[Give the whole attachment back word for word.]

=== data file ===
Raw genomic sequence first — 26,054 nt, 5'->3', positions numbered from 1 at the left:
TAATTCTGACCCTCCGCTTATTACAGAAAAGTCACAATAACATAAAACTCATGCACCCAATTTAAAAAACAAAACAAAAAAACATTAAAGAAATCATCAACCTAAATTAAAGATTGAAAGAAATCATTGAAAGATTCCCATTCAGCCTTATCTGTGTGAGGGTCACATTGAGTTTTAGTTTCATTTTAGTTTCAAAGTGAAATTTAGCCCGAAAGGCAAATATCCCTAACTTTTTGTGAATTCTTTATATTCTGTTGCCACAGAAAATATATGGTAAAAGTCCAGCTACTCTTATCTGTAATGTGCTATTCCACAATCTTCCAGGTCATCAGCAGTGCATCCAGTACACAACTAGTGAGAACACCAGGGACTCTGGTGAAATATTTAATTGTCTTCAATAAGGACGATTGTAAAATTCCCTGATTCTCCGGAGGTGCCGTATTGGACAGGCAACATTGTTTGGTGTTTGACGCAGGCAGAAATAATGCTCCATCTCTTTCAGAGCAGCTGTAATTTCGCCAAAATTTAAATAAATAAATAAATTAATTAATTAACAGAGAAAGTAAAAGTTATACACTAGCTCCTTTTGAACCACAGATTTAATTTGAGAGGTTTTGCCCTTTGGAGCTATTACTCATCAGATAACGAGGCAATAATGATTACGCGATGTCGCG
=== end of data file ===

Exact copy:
Raw genomic sequence first — 26,054 nt, 5'->3', positions numbered from 1 at the left:
TAATTCTGACCCTCCGCTTATTACAGAAAAGTCACAATAACATAAAACTCATGCACCCAATTTAAAAAACAAAACAAAAAAACATTAAAGAAATCATCAACCTAAATTAAAGATTGAAAGAAATCATTGAAAGATTCCCATTCAGCCTTATCTGTGTGAGGGTCACATTGAGTTTTAGTTTCATTTTAGTTTCAAAGTGAAATTTAGCCCGAAAGGCAAATATCCCTAACTTTTTGTGAATTCTTTATATTCTGTTGCCACAGAAAATATATGGTAAAAGTCCAGCTACTCTTATCTGTAATGTGCTATTCCACAATCTTCCAGGTCATCAGCAGTGCATCCAGTACACAACTAGTGAGAACACCAGGGACTCTGGTGAAATATTTAATTGTCTTCAATAAGGACGATTGTAAAATTCCCTGATTCTCCGGAGGTGCCGTATTGGACAGGCAACATTGTTTGGTGTTTGACGCAGGCAGAAATAATGCTCCATCTCTTTCAGAGCAGCTGTAATTTCGCCAAAATTTAAATAAATAAATAAATTAATTAATTAACAGAGAAAGTAAAAGTTATACACTAGCTCCTTTTGAACCACAGATTTAATTTGAGAGGTTTTGCCCTTTGGAGCTATTACTCATCAGATAACGAGGCAATAATGATTACGCGATGTCGCG